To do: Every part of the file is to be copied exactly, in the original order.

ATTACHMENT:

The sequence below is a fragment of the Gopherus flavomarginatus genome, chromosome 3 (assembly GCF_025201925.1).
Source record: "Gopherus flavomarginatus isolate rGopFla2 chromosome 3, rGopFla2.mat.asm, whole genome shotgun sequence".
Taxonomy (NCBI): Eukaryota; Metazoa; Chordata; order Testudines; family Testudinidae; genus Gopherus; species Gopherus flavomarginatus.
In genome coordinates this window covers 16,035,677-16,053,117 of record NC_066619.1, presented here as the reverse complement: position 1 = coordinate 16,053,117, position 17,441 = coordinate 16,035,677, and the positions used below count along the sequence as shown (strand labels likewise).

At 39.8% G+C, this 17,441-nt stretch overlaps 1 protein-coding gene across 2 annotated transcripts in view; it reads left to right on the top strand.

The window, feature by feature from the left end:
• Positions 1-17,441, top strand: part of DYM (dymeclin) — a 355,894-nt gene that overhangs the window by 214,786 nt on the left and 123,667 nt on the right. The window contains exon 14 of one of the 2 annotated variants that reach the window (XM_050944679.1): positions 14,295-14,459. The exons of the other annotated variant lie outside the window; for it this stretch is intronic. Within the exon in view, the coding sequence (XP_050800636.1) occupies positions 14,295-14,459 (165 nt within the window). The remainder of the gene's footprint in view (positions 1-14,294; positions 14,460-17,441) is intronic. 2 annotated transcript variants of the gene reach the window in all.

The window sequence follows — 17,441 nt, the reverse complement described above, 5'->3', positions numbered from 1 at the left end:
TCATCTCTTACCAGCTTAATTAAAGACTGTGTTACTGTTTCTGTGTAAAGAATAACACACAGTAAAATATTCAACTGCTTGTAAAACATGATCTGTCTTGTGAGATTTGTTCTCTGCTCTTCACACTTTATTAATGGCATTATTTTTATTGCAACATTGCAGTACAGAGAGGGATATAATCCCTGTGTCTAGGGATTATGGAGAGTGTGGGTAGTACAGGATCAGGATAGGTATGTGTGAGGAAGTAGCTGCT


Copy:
The sequence below is a fragment of the Gopherus flavomarginatus genome, chromosome 3 (assembly GCF_025201925.1).
Source record: "Gopherus flavomarginatus isolate rGopFla2 chromosome 3, rGopFla2.mat.asm, whole genome shotgun sequence".
Taxonomy (NCBI): Eukaryota; Metazoa; Chordata; order Testudines; family Testudinidae; genus Gopherus; species Gopherus flavomarginatus.
In genome coordinates this window covers 16,035,677-16,053,117 of record NC_066619.1, presented here as the reverse complement: position 1 = coordinate 16,053,117, position 17,441 = coordinate 16,035,677, and the positions used below count along the sequence as shown (strand labels likewise).

At 39.8% G+C, this 17,441-nt stretch overlaps 1 protein-coding gene across 2 annotated transcripts in view; it reads left to right on the top strand.

The window, feature by feature from the left end:
• Positions 1-17,441, top strand: part of DYM (dymeclin) — a 355,894-nt gene that overhangs the window by 214,786 nt on the left and 123,667 nt on the right. The window contains exon 14 of one of the 2 annotated variants that reach the window (XM_050944679.1): positions 14,295-14,459. The exons of the other annotated variant lie outside the window; for it this stretch is intronic. Within the exon in view, the coding sequence (XP_050800636.1) occupies positions 14,295-14,459 (165 nt within the window). The remainder of the gene's footprint in view (positions 1-14,294; positions 14,460-17,441) is intronic. 2 annotated transcript variants of the gene reach the window in all.

The window sequence follows — 17,441 nt, the reverse complement described above, 5'->3', positions numbered from 1 at the left end:
TCATCTCTTACCAGCTTAATTAAAGACTGTGTTACTGTTTCTGTGTAAAGAATAACACACAGTAAAATATTCAACTGCTTGTAAAACATGATCTGTCTTGTGAGATTTGTTCTCTGCTCTTCACACTTTATTAATGGCATTATTTTTATTGCAACATTGCAGTACAGAGAGGGATATAATCCCTGTGTCTAGGGATTATGGAGAGTGTGGGTAGTACAGGATCAGGATAGGTATGTGTGAGGAAGTAGCTGCT